I also find it a little curious that there's a disconnect between the "put something in front of the public as soon as possible" meme and the long lead times that Loopt had first and now Xobni has before their product reveal. Is the better growth strategy to put something in front of investors first and see if you can hold off on the public launch?
Gabor's posts here have indicated that they're doing stuff with NLP and machine-learning. There's a lot more you can do with that than what we'd think of as a simple Outlook plugin. Think of a smart personal assistant that understands each email, can file and classify them, trash the spam, send out canned responses to common queries, and flag your cell-phone or PDA for urgent messages from trusted folks. It could replace secretaries.
That, and investors are likely the people who have the most need for such a tool. So it'd naturally look better to investors than it would to the rest of us. That's the risk of putting all your ideas before a certain group of people.
> Is the better growth strategy to put something in front of investors first and see if you can hold off on the public launch?
I doubt it. Historically, that approach has had very few successes and many, many failures. Once in a while you may get an Amazon.com or an Akamai that takes tons of capital to get started but then has a wide moat and enormous profits. But more likely you'll end up with a Go or a Value America or any one of a number of dot-com flameouts. (Even that's misleading, as Amazon got users and went profitable before taking outside investment, then operated in the red for like 7 years while they built up infrastructure.)
Personally, I'd put Xobni at the top of the YCombinator deadpool, with Loopt in the top quarter, even though those seem to be some of PG & investor's favorites. But then, they're swinging for the fences. If they succeed, they'll also be among the most lucrative.
(Incidentally, I'd put Wufoo, VirtualMin, and DropBox at the bottom of the deadpool, i.e. most likely to succeed. You may all publicly pillory my predictions later...)
Unless you know something we dont' :)
My skepticism about Xobni is:
1.) They're doing a lot of things that are commonly regarded as mistakes, i.e. launching too late, writing desktop software, making things complicated.
2.) A friend of mine did something very similar in 2003 - it was an Outlook plugin to categorize and organize your e-mail. He gave up on it because it seemed very difficult to get people to pay for an e-mail organizer unless it saves them the expense of having to hire someone to deal with e-mail, and it better be damn good if it's going to take over the job of a person. He perhaps didn't carry it through as far as he could've (he was coming off another failed startup and was running low on cash), but his observations seem valid.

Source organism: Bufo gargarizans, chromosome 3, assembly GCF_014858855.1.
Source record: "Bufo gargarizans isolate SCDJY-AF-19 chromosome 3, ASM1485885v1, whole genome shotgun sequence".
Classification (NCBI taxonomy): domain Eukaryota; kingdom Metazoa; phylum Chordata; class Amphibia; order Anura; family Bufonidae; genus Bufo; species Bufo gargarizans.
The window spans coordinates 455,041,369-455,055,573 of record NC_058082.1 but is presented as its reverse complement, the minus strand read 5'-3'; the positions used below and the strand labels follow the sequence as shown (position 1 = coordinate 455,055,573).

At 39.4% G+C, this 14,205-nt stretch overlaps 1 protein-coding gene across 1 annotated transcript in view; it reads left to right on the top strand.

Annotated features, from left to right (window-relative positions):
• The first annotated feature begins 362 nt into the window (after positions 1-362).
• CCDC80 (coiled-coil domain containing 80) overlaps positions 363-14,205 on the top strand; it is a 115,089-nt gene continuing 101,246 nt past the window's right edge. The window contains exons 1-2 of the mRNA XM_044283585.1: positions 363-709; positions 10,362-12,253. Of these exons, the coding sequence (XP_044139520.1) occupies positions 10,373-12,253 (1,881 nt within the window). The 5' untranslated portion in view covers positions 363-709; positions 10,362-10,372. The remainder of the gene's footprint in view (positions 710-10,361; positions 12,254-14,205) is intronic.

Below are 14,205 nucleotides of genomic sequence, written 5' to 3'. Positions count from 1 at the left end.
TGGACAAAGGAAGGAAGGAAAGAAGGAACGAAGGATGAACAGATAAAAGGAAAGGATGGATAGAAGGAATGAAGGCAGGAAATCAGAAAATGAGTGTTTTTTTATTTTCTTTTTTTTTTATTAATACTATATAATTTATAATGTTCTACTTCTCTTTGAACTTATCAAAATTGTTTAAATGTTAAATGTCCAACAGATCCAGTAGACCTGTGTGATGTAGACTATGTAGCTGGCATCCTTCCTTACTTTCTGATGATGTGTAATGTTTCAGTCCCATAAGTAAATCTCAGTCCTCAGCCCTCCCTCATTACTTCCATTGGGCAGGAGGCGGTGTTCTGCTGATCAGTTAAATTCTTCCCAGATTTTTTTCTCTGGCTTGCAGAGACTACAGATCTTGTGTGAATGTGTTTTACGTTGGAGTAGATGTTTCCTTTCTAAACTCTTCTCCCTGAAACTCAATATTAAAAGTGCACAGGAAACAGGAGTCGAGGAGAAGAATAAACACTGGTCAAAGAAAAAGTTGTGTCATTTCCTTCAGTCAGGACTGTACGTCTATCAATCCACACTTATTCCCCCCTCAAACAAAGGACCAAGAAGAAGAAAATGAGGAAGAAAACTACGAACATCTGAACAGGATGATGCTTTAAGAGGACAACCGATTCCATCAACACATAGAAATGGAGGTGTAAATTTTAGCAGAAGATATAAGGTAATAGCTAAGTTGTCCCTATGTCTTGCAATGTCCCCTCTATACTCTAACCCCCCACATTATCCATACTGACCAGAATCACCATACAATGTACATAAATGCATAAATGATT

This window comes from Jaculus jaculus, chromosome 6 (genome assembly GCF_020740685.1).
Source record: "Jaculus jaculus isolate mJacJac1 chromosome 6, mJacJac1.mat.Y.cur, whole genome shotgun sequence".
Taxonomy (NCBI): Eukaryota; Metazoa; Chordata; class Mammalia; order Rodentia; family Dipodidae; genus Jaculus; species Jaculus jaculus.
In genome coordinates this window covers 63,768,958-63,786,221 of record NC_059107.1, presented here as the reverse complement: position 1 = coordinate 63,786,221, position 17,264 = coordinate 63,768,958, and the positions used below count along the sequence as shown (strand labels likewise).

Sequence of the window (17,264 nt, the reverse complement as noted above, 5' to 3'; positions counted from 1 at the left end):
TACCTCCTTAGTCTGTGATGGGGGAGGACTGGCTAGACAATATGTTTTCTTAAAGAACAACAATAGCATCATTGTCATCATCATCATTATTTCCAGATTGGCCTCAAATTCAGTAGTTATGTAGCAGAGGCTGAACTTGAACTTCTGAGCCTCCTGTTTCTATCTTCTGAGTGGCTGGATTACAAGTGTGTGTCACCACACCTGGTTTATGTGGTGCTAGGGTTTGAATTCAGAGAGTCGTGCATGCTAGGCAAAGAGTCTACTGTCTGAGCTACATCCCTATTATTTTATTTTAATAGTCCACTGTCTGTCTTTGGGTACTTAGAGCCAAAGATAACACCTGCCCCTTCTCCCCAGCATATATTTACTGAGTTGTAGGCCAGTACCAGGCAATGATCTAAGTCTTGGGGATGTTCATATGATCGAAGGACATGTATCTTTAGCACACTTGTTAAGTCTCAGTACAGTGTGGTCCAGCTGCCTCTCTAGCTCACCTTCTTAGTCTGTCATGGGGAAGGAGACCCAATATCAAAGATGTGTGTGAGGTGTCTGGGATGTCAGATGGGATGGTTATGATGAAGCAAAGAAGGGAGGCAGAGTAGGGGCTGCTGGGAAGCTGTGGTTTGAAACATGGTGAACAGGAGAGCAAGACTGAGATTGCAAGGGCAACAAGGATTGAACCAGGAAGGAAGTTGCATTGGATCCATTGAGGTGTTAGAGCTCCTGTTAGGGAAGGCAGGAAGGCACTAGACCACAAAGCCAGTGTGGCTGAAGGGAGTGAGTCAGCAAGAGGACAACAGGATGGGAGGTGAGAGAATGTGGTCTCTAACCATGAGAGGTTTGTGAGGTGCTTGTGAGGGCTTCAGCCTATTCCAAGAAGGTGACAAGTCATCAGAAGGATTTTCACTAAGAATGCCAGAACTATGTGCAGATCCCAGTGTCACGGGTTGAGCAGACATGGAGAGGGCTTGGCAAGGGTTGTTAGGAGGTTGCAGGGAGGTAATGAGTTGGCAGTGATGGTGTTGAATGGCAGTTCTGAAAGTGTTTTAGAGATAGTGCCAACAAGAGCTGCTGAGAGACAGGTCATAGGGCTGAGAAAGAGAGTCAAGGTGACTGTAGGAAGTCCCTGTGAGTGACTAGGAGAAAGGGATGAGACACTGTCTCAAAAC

3.) E-mail analytics seems to be an all-or-nothing product: either your software is reliable enough that you can just run it and trust it'll get the right answers, or it does more harm than good. If you have to double-check the program's results and/or approve every action, it'll cost you more time than it saves. I've heard that NLP has gotten much better recently, but I still had the impression that it's far from perfect. The Xobni founders and Gabor seem like sharp guys, but I kinda doubt that they're good enough to take what's basically bleeding-edge research and make it into something that business execs can just count on.
4.) They've taken a lot of money without users, revenues, or any proof that their market exists. As a result, they have, basically, one shot at this. If they blow it, they can't really flounder around until they find the right angle of attack; they're basically screwed.
I'm certainly willing to be proven wrong - really, I make these predictions so everyone can say "Don't you feel foolish now?" when I'm wrong. I learn better when it's humiliating. ;-)
But one thing I don't put much stock in is the "Well, lots of investors think it's good, so therefore it must be." Lots of investors is an idiot. (The subject/verb disagreement is intentional.) There've been cases - like Go, or the dot-com bubble - where everybody was certain that this was going to be the future, and it never ended up going anywhere.
And these are big name investors who are SMART people. Dont think they take their investments lightly. I can guarantee you they thought about it carefully and deemed that there is potential with this company (probably more than what people on the outside see right now).
"Screwed" is with respect to this present venture. I have no doubt that the Xobni founders will be successful with something, I just would bet against it being with Xobni.
And investors are smart - individually. Groups of investors, however, are generally dumber than the individuals that make up the group, hence my use of the plural. There are also a few conflating factors that may affect their assessment of Xobni's prospects, namely that VCs are pretty close to an ideal market for Xobni's product (inflating their estimate of its usefulness to other markets) and that their risk tolerance is higher. 5% odds of success isn't too bad for a VC, but it's terrible for an entrepreneur.
Most of us don't have secretaries to replace. I worked in a place where I used to get 700 emails a day. Still no secretary.
NLP? Great, maybe it can make me get over my Luposlipophobia.
Is that $4.18 million from Khosla and $0.02 million from YC?
But then what happened to Khosla Ventures between the initial announcement and now?
xobni has sinced decided to release the names of its other investors, as well.